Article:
Yes, that’s the entirety of Batman 23.1, also known as Joker #1 for this month’s big DC Villains Month event. Shipping in standard and very limited 3D lenticular covers, Villains Month puts the spotlight on the villains of the DC Universe.
Joker, being the most arch of Batman’s rivals, gets first crack with the .1 of the various Batman books releasing this month, and the end result is a head-scratching story that gives the Joker a bit of an origin story that actually manages to work against him.
It isn’t the first time a writer’s tackled Joker’s motivation by way of origin, and the closest readers have come to getting a true origin story was Alan Moore’s The Killing Joke, which Joker explained away as a possible version of what happened.
In Batman 23.1, the Joker looks back on his distant past, coping with horiffic memories living with his abusive Aunt Eunice. Memories of being scrubbed with bleach, underfed, and physically beaten have taken their toll, and the Joker sees fit to start a new family by stealing a newborn gorilla from the zoo.
Joker names his adopted protege Jackanapes and raises him to be a mischievous terror over the years. The issue culminates with a hit on a council-woman working to close the Gotham City Zoo. After hijacking the dirigible, the Joker and Jackanapes gas the councilwoman and her security detail, which backfires when the mutated passengers fight back.
The Joker manages to land safely, but Jackanapes disappears over the bridge when he fails to pop his glider wings. The Joker moves on, planning to one day adopt again, though he admits his newer proteges may never live up to the legend of Jackanapes.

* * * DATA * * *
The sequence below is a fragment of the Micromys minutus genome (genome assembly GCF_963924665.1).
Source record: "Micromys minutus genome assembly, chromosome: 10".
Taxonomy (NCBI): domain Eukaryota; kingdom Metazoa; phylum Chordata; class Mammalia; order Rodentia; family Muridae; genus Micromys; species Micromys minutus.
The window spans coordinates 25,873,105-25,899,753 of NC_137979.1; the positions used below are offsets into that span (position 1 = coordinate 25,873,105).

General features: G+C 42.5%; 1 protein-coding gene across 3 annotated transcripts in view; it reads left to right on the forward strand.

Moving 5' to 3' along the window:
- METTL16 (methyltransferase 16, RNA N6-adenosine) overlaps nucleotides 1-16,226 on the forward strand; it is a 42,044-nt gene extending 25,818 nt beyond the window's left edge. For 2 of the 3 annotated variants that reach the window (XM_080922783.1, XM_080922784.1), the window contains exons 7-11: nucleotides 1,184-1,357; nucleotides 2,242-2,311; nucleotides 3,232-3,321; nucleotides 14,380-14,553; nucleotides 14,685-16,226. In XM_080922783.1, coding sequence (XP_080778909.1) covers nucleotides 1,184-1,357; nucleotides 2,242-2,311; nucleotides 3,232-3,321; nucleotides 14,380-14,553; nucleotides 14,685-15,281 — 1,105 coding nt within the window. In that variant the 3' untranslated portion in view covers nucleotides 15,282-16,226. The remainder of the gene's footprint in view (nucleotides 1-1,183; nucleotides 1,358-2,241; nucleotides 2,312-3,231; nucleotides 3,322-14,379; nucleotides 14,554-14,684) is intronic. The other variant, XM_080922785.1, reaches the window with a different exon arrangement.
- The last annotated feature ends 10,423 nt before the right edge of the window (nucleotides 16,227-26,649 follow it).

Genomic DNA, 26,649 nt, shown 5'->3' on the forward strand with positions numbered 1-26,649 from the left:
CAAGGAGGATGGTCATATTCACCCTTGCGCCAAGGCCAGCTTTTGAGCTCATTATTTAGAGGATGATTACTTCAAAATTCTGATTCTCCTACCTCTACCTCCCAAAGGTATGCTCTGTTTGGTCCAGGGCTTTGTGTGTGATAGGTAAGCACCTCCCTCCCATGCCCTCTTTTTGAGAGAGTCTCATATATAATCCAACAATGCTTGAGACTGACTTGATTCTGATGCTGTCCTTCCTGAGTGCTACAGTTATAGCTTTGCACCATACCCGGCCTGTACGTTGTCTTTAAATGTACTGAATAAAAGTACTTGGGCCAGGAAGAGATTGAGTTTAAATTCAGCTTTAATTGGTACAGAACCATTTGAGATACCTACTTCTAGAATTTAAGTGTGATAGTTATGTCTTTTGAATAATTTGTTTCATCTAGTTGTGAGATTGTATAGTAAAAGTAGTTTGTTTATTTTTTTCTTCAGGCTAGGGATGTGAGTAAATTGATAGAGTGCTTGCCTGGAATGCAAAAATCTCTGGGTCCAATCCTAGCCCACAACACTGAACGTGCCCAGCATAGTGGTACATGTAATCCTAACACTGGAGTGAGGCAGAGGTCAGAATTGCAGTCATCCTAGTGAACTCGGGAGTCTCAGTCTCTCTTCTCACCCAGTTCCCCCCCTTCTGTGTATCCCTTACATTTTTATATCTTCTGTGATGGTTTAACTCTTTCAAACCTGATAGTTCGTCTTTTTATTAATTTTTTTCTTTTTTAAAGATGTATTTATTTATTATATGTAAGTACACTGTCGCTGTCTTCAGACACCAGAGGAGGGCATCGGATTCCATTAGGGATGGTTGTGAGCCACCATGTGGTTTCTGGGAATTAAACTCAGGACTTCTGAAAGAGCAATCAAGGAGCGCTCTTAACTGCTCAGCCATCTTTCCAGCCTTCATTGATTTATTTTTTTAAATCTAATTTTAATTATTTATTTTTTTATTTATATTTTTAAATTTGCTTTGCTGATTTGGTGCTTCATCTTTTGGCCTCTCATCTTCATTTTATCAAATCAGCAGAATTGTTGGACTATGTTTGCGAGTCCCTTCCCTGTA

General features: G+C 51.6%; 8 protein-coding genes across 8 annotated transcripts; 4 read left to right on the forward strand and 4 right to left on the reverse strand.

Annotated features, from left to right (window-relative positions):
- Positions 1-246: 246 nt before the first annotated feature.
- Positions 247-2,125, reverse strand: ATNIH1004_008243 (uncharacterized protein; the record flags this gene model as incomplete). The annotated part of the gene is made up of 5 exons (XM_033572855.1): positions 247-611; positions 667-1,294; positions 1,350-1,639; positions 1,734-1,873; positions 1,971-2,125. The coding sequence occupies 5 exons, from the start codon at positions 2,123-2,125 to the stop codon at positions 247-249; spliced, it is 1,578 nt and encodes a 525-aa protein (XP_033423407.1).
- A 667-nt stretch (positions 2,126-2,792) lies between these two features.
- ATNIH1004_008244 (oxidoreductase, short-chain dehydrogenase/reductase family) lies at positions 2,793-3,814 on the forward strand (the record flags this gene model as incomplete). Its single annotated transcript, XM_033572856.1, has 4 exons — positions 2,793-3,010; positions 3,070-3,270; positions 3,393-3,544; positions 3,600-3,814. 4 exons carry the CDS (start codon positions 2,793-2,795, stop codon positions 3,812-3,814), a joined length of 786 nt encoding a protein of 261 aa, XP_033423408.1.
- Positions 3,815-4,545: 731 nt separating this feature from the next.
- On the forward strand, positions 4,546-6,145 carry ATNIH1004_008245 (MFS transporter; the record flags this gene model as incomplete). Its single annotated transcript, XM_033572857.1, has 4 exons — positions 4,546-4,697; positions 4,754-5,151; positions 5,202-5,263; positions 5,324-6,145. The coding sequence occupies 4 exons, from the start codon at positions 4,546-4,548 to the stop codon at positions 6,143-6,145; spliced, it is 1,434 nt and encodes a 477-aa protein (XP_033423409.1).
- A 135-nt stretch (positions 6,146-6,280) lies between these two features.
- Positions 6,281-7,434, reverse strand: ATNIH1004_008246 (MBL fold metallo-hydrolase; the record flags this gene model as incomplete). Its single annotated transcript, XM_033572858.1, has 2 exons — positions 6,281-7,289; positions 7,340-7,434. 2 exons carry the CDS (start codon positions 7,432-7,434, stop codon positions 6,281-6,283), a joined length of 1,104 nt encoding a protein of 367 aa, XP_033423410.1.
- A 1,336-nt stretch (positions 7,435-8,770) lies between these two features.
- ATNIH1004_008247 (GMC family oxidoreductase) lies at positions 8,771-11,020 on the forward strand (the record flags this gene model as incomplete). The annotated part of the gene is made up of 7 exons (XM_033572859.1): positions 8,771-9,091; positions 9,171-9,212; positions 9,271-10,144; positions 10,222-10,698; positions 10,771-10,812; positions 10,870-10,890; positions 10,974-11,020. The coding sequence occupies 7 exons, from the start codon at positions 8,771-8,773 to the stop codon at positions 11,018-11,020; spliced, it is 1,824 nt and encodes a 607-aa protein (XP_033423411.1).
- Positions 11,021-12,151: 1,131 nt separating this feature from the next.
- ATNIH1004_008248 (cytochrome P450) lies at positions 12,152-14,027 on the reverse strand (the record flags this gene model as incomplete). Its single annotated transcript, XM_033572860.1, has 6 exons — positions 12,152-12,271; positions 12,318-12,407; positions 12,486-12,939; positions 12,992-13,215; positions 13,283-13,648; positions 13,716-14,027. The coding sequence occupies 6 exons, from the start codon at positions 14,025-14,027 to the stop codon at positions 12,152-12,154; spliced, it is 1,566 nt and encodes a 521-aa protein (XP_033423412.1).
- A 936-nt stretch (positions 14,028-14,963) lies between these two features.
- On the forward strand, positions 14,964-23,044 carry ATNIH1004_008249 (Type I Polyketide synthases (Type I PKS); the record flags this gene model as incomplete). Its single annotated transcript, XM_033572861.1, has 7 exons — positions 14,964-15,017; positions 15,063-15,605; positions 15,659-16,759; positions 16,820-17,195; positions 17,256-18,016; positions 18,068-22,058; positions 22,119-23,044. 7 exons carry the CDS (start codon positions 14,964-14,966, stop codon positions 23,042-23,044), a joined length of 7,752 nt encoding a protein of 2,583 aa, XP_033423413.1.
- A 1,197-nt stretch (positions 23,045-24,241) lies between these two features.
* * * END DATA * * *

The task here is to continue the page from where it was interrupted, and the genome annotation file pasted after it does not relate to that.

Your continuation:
It’s an issue that works to develop a new villain for the Batman universe, but it feels so ridiculous and unnecessary because of what it essentially does to the Joker’s character. The Joker as an absolute has worked well — he exists, he is, and he does. Humanizing him does little for his character, and giving him a backstory filled with childhood trauma and abuse does the worst thing to the Joker — it lowers his stature by making him like all the other villains coming from broken homes.
The story of the Joker adopting a gorilla doesn’t seem too far of a stretch, and that’s not the main problem with the issue. The biggest thing working against this month’s story is that it doesn’t go far enough. When it does manage to crack a laugh, it’s unintentionally funny — check the page where Jackanapes looks super serious as a mercenary sidekick in clown suit.
It’s a difficult issue to read because Kubert’s direction and execution works against the overall story. There’s gore and some horrific moments, but the lack of a punchline — or even the joke — effectively kills the issue. There’s a dearth of glood and doom, especially when Jackanapes begins to show signs he might not be cut out for murder and destruction, and the giddy glee of the Joker finding someone to relate to actually deflates his character because he’s the one character no one should relate to.
The brightest spot this issue is the artwork. Andy Clarke’s scratch and sketch for the Joker’s backstory looks great and would be a great fit for a horror story. Clarke also draws a great Joker who personifies the sad businessman type. Action is fluid, and Clarke knows how to tell a story through illustration.
The colors by Blond give lighting to the panels that really makes the characters pop. Blond uses vignettes to bring the eyes to the center and highlight what’s important on the pages. It’s great work with spot-on colors that fit the story and characters.
It’s a shame that the Joker’s story fails to deliver on the goods. For a character as prankish, devoid of morals, and insanely funny, Batman 23.1 feels like the kind of story idea left on the drawing room floor that writers bring up on occasion.
Remember that one issue we were going to do? That would have been weird.
Well, they did the issue. It just wasn’t weird enough.
Next Issue: Batman #23.2 Review